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A yew tree whose bark is a natural source of anticancer drugs, may be the source of a new drug for cancer. The idea of using yaw's bark in anticancer therapy is not new, but till now, it was extracted via environmentally damaging and expensive processes. These days researchers succeeded to extract stem cells of the yaw tree, which allows to cheaply and sustainably produce anticancer drugs.
The development may enable the compound to be produced in industrial quantities and with no harmful by-products.
The stem cells, which are self-renewing tree cells, will be manipulated in growing and producing he necessary compound. This method would be far more cheaper than the traditional methods, where the mature trees were used and it had significant damage on the environment.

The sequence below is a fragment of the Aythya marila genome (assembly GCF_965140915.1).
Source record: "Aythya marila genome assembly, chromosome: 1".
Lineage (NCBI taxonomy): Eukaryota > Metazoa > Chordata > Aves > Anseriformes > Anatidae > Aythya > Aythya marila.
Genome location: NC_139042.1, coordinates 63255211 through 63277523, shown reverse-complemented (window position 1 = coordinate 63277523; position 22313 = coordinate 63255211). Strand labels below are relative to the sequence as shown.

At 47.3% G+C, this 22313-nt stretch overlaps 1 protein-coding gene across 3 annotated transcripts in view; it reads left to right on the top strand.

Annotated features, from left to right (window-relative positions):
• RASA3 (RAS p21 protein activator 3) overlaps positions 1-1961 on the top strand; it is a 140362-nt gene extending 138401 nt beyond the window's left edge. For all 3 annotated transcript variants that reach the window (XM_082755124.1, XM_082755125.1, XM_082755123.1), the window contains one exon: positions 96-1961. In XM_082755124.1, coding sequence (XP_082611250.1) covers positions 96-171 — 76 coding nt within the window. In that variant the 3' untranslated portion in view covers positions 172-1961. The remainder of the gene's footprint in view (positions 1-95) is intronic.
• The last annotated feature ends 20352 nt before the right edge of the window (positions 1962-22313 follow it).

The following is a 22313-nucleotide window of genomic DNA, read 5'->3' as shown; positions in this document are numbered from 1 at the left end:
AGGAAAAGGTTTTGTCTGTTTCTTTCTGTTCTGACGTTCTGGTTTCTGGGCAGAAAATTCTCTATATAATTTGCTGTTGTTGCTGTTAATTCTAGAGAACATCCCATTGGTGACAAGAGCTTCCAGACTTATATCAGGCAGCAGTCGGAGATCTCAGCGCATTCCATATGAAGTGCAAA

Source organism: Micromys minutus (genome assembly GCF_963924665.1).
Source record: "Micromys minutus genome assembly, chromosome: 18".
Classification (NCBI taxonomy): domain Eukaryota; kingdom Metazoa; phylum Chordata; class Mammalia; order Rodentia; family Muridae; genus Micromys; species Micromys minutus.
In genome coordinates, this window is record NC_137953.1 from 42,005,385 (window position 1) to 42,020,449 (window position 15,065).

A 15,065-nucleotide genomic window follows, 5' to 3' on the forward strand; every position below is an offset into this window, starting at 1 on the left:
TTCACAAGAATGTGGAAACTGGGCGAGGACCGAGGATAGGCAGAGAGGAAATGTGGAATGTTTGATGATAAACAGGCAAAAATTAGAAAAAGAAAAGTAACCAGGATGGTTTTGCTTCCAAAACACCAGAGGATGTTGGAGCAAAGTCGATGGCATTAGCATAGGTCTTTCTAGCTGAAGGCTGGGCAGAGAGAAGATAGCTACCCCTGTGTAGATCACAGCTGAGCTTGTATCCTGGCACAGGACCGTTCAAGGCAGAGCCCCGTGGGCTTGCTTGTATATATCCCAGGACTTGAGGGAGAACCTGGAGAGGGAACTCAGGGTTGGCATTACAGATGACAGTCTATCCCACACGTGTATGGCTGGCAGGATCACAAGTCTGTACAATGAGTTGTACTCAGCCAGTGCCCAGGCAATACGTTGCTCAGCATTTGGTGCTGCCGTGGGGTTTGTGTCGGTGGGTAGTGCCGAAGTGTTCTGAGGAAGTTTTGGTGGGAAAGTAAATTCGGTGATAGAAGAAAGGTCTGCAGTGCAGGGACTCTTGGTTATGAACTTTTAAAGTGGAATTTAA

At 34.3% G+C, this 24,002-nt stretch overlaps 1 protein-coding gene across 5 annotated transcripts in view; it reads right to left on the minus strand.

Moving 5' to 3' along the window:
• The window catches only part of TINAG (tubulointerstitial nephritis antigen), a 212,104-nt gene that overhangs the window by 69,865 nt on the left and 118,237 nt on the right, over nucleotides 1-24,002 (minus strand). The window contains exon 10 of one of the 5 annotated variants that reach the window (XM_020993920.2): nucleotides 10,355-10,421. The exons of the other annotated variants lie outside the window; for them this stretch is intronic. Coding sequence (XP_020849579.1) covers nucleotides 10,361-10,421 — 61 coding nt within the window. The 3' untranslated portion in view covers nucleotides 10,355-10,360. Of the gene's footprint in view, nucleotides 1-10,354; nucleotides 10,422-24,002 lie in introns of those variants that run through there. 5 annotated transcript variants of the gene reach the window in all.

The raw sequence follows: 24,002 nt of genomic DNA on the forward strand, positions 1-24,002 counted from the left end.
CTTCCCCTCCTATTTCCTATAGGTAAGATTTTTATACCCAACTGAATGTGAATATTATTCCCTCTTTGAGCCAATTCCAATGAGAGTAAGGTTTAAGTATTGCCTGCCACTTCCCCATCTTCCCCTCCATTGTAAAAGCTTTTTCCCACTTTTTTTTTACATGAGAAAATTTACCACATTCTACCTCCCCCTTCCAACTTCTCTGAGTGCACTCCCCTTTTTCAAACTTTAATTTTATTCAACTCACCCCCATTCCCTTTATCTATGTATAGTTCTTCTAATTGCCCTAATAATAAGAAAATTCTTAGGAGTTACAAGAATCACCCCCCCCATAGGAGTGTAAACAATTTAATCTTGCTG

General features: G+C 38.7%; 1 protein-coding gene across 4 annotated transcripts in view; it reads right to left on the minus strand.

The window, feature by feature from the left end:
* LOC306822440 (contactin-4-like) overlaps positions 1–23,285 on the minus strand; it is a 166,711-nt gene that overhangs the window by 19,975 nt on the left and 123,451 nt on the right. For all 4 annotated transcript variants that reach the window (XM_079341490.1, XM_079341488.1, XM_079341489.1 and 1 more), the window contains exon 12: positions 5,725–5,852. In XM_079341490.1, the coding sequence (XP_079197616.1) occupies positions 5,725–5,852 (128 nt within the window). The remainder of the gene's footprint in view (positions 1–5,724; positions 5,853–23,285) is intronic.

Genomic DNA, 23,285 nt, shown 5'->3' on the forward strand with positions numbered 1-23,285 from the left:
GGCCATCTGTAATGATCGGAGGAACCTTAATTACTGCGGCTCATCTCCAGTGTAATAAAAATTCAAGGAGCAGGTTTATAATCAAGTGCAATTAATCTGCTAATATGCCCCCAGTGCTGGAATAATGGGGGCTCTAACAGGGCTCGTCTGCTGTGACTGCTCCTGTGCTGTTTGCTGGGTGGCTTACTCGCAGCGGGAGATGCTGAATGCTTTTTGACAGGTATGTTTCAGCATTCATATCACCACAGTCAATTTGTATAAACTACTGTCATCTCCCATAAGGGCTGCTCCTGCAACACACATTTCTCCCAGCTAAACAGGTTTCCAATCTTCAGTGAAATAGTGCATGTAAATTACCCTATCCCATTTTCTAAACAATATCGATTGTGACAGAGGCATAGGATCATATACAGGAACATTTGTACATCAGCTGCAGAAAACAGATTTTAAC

The idea of using stem cells to manipulate plants' cells and extract useful compounds is not new. Researchers say that it is not only the yaw tree whose stems can be used, but any plant. The study was published in Nature Biotechnology and supported by the Biotechnology and Biological Sciences Research Council and the Engineering and Physical Sciences Research Council.
Professor Gary Loake, of the University of Edinburgh's School of Biological Sciences, who led/took part in the study, said: "Plants are a rich source of medicine - around one in four drugs in use today is derived from plants. Our findings could deliver a low-cost, clean and safe way to harness the healing power of plants, potentially helping to treat cancer, and other condition"
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